- By Peter FeaverPeter D. Feaver is a professor of political science and public policy and Bass Fellow at Duke University, and director of the Triangle Institute for Security Studies and the Duke Program in American Grand Strategy. He is coeditor of Shadow Government.
But this short report in today’s Washington Post reminds us that there are also ample signs of China’s weakness. And there can be many ways in which a weak China could be just as vexing as a strong one.
The Post reports that state censors interrupted the Obama-Hu news conference and substituted a black screen for Hu’s response to questions from a reporter about China’s human rights record. Hu’s response was hardly revelatory, though he did acknowledge that China’s record was not perfect and that more progress needed to be made — a statement so banal that it could be said about every country, indeed President Obama has said much the same thing about the United States.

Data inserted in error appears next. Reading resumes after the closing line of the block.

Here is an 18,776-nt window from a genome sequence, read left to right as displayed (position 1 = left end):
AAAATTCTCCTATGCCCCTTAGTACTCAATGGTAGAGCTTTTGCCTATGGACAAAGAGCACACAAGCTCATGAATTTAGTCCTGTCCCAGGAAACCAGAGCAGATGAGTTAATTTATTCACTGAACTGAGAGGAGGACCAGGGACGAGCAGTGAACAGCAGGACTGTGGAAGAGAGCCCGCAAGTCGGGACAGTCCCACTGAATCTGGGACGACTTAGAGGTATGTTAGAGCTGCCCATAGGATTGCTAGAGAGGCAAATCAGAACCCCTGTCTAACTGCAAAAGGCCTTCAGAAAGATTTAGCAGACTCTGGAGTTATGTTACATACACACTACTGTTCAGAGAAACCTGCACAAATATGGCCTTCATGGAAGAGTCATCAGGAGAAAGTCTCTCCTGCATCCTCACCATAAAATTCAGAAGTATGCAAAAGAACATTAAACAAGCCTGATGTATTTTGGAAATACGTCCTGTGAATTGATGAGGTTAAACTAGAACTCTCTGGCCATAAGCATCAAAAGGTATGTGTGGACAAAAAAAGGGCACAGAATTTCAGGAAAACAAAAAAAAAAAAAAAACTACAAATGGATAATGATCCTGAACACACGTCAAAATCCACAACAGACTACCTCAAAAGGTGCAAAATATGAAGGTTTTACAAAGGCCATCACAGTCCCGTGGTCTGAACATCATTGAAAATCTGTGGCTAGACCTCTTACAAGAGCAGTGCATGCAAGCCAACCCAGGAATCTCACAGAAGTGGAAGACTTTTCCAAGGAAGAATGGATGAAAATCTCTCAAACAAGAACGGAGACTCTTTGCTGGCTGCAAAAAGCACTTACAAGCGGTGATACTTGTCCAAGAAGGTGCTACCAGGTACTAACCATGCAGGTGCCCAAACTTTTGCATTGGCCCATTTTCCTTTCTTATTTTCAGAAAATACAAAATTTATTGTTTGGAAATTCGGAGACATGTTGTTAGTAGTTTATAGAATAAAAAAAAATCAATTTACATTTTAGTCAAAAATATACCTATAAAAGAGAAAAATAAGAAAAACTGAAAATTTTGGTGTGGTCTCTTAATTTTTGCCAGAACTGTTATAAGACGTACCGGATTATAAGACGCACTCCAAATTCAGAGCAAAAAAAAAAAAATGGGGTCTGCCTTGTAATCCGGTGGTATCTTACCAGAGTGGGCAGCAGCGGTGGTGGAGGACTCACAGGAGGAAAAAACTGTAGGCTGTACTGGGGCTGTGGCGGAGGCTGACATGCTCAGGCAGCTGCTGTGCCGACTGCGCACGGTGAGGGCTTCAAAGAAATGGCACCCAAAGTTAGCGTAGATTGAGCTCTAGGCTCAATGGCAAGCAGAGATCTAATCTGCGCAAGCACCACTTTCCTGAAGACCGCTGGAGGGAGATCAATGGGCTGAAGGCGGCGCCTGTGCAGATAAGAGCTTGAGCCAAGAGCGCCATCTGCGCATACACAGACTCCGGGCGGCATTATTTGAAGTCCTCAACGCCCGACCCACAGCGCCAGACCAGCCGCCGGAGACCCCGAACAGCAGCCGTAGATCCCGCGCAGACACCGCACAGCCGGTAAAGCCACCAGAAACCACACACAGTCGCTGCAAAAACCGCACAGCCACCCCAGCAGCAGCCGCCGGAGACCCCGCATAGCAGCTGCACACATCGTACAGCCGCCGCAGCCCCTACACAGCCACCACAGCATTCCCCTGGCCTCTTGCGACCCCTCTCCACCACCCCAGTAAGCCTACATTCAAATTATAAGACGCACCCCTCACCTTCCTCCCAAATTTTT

A regime that will not allow its own leader’s banal public remarks to be broadcast at home is a regime that is so insecure it doubts its own legitimacy. Remember, these are remarks that were playing live to the entire world, yet Chinese propagandists were apparently afraid to let their own public hear them.
So while signs of Chinese growing strength should not be ignored, neither should we ignore signs of lingering, and perhaps deepening, weakness. Indeed, the two can combine to pose special challenges for U.S. foreign policy, producing the very bellicose hypernationalism and overconfident adventurism that we have seen in the past year.